Can Homeland Security Be Convinced to Suspend the Airport Body Scanner Program?

By: Harry Waisbren

The Bill of Rights Defense Committee has a new report on the broad yet ideologically diverse coalition of over thirty organizations that has come together to put a stop to this blatant example of “security theatre”.

They have already filed a formal petition with the Department of Homeland Security, and the timing is especially important as evidence comes to light showing that the privacy safeguards don’t work while the devices just are not very effective.

The organizations contend that the body scanners are not effective and are not designed to detect the type of powdered explosive that was involved in the December 25 incident. They also say that the privacy safeguards do not work and that the body scanners violate sincerely held religious belief.

Margaret Fung, Executive Director of the Asian American Legal Defense and Education Fund (AALDEF), said: “The use of full body scanners, without any clear alternative procedure, has violated and will continue to violate the civil rights of Muslims and other religious groups. We hope the Department of Homeland Security will reconsider its policies and act quickly on this petition.”

The groups contend that body scanner systems are “uniquely intrusive” and subject all travelers to an unreasonable search in violation of the Fourth Amendment. They also say that the Department of Homeland Security failed to comply with the Privacy Act when it did not inform the public about this new system that would collect personal information. And they say that the Chief Privacy Officer violated the law when she approved the program.

Chip Pitts, President of the Bill of Rights Defense Committee (BORDC), said “The program should be suspended. The body scanners don’t work for the purposes claimed and actually harm true security by diverting scarce resources and offending allies and populations critical for genuine intelligence.”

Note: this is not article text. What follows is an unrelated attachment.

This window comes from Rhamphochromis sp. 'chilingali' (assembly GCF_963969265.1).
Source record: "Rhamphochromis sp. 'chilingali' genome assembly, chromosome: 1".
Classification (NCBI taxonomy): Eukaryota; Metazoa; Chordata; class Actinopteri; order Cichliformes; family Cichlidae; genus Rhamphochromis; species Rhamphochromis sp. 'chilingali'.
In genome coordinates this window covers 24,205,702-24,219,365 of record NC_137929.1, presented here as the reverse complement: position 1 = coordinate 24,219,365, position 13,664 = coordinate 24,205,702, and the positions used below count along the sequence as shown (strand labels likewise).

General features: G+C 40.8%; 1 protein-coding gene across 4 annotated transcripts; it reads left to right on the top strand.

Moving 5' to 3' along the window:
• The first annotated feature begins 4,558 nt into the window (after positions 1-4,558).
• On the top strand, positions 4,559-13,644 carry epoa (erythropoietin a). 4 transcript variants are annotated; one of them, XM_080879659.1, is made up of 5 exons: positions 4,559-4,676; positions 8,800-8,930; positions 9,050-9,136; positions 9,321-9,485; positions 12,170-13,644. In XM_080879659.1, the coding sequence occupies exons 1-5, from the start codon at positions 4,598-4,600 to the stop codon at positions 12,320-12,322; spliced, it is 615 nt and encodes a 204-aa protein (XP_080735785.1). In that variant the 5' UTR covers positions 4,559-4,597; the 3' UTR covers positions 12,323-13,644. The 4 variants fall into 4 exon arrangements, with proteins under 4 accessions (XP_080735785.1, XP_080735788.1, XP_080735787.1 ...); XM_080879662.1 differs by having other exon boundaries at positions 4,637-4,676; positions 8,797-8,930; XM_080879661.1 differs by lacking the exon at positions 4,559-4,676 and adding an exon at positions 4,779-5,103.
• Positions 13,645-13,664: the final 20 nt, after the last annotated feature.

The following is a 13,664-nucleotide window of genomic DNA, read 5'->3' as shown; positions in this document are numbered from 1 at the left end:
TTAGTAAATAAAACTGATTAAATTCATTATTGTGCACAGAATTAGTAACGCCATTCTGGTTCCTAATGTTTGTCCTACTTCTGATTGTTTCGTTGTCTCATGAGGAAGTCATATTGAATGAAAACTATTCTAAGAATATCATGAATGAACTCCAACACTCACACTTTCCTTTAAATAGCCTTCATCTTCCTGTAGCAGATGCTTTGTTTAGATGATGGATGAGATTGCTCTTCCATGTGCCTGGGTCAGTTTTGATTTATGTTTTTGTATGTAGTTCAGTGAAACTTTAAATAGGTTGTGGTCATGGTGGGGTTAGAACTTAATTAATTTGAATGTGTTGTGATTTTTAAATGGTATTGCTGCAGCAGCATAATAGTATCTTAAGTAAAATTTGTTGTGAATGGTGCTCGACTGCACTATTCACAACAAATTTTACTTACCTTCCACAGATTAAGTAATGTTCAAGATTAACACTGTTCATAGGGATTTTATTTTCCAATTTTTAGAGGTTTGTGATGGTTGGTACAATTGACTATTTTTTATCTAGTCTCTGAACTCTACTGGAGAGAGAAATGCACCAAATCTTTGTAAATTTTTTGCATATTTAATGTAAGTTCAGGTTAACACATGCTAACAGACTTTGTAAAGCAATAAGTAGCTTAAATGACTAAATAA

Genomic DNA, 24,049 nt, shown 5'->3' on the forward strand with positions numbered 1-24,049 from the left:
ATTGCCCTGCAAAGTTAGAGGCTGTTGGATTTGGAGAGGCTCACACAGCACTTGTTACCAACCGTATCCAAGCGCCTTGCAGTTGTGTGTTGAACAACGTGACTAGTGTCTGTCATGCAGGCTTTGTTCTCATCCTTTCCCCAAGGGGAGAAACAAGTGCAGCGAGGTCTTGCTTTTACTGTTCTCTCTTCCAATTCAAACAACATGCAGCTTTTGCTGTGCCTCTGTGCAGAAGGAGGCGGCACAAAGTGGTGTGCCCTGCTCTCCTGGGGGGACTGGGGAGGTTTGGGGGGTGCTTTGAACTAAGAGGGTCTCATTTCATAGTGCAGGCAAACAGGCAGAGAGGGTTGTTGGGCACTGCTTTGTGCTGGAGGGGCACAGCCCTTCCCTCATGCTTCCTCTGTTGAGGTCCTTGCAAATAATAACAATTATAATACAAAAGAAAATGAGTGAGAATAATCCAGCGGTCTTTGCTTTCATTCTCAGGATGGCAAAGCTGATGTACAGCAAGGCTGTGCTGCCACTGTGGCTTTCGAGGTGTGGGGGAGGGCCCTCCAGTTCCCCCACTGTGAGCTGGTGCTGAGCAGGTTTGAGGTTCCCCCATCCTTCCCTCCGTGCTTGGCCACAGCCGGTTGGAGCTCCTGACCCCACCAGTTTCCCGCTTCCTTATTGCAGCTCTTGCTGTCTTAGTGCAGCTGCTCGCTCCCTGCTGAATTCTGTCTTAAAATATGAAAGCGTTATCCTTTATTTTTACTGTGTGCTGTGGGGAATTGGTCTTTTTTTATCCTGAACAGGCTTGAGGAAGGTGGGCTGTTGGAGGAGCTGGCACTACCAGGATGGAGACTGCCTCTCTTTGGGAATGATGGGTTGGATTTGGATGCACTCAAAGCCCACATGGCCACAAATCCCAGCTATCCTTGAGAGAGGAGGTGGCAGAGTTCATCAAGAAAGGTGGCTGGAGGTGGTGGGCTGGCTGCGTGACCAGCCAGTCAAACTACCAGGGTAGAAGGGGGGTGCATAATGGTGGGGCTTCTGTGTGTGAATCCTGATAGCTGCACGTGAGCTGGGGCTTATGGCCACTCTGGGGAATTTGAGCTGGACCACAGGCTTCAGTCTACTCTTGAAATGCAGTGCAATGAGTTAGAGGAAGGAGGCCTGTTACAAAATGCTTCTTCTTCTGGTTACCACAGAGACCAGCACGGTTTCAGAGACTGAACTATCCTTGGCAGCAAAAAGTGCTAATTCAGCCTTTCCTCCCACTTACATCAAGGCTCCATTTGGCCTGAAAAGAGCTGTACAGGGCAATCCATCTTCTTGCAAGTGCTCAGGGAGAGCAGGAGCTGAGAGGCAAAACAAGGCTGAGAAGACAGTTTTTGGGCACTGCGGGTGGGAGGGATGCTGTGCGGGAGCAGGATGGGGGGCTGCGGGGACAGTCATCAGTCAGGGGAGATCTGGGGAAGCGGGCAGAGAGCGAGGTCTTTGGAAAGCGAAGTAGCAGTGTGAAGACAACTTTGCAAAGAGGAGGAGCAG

Shahid Buttar, executive director of the Bill of Rights Defense Committee, said, “The government’s use of invasive imaging technologies strays beyond both the limits of what is constitutionally permissible and the agencies’ representation of their own capacity.”

The 30 organizations who have signed this petition include the Electronic Privacy Information Center (EPIC), the Bill of Rights Defense Committee (BORDC), the Asian American Legal Defense and Education Fund (AALDEF), the Council on Islamic-American Relations (CAIR), the Center for the Study of Responsive Law (CSRL), the Liberty Coalition, and Public Citizen.

Certainly a very worthy effort, as “security theater” encompasses far too many of the privacy degrading policies our government has enacted—a Bush administration course that we continue to encourage President Obama to change.

I find it particularly unfortunate that Pitts’ point on how body scanners do not  “work for the purposes claimed and actually harm true security by diverting scarce resources and offending allies and populations critical for genuine intelligence” could be very easily applied to oh so many controversial civil liberties infringing policies.

Our country deserves actual security, and we just can not afford this sort of harmful stage play.

UPDATE: audio is now available here.

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